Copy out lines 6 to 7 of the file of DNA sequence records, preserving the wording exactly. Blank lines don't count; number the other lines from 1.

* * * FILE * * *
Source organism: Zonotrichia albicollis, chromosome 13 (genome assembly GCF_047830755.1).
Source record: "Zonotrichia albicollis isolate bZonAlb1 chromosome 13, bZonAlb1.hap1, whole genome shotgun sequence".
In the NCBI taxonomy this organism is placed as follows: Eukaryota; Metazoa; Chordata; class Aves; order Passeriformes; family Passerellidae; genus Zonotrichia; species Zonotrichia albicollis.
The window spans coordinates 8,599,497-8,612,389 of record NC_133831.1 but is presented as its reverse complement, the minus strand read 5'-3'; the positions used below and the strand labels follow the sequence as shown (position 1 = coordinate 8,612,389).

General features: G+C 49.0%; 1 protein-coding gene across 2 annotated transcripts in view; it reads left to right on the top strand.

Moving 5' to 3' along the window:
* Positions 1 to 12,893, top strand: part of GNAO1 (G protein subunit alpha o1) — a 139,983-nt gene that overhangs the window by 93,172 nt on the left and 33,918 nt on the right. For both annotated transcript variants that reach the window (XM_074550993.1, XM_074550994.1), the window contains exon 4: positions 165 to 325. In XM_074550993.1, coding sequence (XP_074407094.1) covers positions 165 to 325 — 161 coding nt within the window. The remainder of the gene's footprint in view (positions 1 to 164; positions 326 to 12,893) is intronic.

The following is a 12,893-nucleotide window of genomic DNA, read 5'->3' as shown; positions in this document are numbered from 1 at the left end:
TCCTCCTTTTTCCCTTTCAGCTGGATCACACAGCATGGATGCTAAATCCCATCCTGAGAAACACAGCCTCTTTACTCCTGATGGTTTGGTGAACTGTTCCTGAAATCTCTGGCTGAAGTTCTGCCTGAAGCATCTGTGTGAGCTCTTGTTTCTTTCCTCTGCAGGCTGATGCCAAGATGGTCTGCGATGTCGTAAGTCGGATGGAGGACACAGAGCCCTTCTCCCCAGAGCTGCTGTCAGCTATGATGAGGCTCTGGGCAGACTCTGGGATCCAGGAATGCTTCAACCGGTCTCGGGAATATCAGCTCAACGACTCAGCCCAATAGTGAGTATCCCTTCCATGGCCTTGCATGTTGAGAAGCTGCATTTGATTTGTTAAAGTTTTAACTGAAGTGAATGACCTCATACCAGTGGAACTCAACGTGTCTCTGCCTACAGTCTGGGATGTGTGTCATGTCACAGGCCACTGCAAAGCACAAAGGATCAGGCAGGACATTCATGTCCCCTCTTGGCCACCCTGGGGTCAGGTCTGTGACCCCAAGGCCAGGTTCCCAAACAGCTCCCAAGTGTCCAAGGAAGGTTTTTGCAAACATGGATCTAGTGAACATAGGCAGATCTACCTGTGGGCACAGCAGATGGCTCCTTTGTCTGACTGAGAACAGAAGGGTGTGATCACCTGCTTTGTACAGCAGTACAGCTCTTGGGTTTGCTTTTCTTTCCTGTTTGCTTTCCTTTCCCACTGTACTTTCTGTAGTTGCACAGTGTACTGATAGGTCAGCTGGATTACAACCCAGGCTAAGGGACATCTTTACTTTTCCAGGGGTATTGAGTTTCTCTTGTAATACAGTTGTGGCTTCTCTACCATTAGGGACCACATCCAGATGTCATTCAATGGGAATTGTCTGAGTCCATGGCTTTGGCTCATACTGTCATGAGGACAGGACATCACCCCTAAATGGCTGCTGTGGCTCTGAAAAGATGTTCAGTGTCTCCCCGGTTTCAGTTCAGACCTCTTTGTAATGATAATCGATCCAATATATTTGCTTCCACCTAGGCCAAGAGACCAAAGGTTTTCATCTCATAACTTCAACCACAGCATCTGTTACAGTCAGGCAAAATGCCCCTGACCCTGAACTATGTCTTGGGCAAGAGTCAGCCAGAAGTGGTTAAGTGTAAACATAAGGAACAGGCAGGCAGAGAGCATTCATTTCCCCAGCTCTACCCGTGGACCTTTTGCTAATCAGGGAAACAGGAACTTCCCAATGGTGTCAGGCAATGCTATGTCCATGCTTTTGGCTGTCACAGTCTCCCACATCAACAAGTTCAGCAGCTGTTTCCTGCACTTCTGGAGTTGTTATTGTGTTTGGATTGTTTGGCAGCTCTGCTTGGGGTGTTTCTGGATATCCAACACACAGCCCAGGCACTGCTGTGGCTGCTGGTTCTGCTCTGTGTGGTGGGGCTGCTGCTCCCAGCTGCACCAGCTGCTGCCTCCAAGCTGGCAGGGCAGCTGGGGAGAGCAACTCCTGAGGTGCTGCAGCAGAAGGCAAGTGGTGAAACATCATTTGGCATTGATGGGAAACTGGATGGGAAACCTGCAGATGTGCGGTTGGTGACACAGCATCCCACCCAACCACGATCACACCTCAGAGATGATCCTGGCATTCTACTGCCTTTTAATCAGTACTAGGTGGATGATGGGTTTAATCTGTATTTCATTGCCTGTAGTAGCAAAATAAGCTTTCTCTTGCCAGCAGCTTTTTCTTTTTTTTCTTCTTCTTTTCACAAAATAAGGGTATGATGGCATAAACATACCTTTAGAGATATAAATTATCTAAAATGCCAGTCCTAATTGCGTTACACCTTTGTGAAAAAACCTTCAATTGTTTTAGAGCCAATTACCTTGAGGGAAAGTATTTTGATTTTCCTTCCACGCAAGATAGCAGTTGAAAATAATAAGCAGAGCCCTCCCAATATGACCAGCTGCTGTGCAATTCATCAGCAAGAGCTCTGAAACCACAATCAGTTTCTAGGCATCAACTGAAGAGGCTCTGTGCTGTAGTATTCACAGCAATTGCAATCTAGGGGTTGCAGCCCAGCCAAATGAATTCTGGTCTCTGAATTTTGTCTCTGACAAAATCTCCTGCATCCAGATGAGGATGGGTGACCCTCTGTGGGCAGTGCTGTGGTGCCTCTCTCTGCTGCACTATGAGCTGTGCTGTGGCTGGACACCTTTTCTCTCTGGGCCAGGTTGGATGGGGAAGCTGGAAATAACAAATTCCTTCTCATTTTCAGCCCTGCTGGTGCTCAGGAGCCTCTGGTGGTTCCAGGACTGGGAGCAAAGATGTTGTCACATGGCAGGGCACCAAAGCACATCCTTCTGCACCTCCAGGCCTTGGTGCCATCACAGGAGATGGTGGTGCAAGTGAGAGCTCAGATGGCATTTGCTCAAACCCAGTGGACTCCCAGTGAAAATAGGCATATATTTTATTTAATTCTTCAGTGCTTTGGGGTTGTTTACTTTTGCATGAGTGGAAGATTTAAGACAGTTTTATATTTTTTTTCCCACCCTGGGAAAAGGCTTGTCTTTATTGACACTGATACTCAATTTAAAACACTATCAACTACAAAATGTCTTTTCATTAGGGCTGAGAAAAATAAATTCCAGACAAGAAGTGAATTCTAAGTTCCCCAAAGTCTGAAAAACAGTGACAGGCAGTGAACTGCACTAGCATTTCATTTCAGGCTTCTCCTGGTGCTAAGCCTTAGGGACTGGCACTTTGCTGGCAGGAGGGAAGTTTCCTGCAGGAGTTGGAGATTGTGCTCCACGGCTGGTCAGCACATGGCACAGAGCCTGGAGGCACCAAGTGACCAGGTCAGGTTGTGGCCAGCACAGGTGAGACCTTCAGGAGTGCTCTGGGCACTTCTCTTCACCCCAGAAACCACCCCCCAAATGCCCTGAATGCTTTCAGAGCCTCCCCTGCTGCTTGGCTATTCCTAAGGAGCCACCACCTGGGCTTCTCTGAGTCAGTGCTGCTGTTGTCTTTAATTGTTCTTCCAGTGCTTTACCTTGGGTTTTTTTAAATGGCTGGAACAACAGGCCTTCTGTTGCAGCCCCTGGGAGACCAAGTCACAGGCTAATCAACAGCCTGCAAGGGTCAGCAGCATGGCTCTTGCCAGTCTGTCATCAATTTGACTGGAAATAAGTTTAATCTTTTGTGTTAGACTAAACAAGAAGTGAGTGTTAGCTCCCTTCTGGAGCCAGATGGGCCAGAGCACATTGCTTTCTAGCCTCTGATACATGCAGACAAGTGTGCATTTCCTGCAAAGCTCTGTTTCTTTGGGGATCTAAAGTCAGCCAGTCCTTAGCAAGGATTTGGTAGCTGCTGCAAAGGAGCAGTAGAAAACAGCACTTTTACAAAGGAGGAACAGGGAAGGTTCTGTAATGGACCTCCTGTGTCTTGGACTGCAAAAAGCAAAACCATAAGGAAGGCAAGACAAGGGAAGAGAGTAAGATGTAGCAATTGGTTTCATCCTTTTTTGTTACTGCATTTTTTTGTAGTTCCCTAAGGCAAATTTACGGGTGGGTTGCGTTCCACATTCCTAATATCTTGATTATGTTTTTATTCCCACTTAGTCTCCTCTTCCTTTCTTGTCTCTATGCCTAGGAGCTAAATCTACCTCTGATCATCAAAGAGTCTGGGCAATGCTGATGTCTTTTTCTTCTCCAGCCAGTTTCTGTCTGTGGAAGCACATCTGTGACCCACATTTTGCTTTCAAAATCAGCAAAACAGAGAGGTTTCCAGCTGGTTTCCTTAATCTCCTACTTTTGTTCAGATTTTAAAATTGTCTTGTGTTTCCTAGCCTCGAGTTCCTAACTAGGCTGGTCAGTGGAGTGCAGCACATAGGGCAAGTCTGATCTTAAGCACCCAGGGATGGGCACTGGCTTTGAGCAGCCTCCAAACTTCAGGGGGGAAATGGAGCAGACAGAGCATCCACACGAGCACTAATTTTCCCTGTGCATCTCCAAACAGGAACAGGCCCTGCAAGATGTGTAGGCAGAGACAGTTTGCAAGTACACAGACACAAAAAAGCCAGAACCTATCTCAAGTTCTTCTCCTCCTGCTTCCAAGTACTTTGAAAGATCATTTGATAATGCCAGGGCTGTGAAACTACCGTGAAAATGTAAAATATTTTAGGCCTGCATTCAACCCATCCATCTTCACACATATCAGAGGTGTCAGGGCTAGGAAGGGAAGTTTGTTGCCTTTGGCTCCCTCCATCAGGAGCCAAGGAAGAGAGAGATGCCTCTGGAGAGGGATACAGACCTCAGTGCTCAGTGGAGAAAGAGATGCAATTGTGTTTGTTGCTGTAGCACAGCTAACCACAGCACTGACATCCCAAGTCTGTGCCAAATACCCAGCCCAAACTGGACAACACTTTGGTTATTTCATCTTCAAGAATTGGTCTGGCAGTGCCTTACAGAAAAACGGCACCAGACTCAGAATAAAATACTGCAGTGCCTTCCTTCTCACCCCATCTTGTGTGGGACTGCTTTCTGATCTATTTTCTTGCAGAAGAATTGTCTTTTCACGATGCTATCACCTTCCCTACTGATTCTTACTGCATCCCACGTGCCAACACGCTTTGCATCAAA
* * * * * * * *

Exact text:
Moving 5' to 3' along the window:
* Positions 1 to 12,893, top strand: part of GNAO1 (G protein subunit alpha o1) — a 139,983-nt gene that overhangs the window by 93,172 nt on the left and 33,918 nt on the right. For both annotated transcript variants that reach the window (XM_074550993.1, XM_074550994.1), the window contains exon 4: positions 165 to 325. In XM_074550993.1, coding sequence (XP_074407094.1) covers positions 165 to 325 — 161 coding nt within the window. The remainder of the gene's footprint in view (positions 1 to 164; positions 326 to 12,893) is intronic.